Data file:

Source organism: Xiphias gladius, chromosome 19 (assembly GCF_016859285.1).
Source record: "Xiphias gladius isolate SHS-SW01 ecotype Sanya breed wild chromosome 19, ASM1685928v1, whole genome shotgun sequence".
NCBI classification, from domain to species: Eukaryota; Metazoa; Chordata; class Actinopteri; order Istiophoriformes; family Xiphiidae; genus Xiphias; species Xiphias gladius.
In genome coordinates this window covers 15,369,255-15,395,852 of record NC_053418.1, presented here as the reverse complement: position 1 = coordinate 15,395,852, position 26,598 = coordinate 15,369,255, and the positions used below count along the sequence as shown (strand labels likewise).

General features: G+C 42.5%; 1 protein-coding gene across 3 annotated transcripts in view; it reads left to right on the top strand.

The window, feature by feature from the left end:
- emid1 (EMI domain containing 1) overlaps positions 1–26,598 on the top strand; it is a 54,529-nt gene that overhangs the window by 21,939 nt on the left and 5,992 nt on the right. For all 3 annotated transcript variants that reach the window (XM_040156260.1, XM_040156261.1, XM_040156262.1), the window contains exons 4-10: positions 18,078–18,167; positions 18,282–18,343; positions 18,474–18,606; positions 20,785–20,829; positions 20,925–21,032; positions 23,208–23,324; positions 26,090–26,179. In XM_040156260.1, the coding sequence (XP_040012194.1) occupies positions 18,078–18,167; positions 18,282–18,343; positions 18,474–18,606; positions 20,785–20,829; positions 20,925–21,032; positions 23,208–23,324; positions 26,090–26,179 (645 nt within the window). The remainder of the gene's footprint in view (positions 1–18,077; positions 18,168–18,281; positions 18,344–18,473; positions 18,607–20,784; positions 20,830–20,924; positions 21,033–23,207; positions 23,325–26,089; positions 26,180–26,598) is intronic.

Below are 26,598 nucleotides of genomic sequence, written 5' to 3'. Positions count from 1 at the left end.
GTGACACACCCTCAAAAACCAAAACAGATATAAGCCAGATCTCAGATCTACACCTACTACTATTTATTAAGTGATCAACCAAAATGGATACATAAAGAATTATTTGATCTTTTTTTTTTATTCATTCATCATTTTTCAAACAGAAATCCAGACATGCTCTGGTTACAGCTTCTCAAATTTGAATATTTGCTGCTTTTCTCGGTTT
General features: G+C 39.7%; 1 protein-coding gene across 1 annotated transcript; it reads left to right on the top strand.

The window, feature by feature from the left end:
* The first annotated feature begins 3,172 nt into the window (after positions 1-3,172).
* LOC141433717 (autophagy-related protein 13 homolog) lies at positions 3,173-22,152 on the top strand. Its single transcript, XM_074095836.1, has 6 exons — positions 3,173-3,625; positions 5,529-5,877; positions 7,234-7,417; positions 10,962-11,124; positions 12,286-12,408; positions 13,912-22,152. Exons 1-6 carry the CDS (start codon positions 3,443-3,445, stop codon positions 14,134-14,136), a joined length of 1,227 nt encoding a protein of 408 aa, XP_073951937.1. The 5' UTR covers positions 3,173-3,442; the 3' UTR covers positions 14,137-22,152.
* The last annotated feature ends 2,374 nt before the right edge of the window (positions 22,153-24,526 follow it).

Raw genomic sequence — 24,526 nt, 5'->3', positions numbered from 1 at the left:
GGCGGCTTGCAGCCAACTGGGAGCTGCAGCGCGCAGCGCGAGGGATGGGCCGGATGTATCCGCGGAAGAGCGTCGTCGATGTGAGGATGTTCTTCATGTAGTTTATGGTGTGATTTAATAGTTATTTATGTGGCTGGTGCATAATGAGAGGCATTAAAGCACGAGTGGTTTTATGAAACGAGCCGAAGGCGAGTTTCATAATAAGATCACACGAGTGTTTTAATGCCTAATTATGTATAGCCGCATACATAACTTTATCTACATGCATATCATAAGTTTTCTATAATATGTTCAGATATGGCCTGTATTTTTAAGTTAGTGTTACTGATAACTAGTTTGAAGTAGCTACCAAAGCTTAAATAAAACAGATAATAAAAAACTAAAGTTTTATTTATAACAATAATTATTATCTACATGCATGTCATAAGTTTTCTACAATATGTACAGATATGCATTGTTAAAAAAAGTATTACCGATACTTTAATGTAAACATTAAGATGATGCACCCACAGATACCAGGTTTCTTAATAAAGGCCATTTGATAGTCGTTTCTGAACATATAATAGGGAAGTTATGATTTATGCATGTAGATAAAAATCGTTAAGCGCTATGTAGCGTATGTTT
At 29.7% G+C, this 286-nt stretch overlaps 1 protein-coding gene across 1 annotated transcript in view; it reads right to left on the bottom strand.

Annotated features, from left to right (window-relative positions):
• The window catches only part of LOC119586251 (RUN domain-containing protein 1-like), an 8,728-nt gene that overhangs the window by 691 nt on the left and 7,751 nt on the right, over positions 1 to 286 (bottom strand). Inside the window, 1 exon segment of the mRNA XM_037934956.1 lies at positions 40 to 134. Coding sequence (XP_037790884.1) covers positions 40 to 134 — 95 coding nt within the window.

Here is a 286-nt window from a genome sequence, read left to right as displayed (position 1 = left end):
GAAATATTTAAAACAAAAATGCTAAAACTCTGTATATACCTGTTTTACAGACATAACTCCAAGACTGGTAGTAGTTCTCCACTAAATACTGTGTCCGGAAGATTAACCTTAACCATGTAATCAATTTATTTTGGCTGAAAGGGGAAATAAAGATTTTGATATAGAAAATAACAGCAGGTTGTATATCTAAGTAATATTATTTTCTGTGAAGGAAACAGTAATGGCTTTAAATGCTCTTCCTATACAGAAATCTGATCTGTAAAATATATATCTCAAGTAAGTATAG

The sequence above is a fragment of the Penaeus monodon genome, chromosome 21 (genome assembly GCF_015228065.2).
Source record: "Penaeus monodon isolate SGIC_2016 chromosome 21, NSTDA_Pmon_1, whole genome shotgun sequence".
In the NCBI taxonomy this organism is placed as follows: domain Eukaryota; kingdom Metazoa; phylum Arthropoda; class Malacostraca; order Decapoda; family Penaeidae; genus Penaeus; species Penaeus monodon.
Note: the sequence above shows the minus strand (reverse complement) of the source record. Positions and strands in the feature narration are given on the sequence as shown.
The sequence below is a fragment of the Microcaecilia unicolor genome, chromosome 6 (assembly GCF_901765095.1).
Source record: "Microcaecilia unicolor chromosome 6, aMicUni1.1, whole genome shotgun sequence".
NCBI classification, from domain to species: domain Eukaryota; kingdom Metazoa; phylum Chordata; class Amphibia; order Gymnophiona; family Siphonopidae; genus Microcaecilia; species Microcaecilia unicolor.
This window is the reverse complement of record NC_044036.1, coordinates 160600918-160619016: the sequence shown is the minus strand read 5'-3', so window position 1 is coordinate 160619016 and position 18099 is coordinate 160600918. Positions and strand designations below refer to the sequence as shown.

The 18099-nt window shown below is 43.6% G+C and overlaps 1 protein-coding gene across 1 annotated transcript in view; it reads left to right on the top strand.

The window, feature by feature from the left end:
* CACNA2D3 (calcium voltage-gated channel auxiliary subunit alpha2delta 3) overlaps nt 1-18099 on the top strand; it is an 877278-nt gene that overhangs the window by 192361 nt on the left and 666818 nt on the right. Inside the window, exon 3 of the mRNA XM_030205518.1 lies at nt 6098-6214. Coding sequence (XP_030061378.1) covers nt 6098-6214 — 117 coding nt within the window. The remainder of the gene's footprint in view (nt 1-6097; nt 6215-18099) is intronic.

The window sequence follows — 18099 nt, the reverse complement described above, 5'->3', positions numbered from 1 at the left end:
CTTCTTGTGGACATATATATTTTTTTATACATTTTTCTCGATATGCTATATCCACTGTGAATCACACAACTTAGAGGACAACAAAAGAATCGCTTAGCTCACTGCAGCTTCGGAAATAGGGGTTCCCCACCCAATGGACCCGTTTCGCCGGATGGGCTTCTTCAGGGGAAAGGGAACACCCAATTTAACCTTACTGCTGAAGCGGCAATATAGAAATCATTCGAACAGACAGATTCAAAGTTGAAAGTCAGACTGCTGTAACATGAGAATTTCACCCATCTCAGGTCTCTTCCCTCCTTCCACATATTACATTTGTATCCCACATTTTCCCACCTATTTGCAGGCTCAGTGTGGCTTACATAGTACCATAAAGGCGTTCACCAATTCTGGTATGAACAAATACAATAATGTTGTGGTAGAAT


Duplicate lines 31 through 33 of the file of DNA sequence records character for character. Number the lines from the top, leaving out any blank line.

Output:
The window, feature by feature from the left end:
* CACNA2D3 (calcium voltage-gated channel auxiliary subunit alpha2delta 3) overlaps nt 1-18099 on the top strand; it is an 877278-nt gene that overhangs the window by 192361 nt on the left and 666818 nt on the right. Inside the window, exon 3 of the mRNA XM_030205518.1 lies at nt 6098-6214. Coding sequence (XP_030061378.1) covers nt 6098-6214 — 117 coding nt within the window. The remainder of the gene's footprint in view (nt 1-6097; nt 6215-18099) is intronic.

The window sequence follows — 18099 nt, the reverse complement described above, 5'->3', positions numbered from 1 at the left end: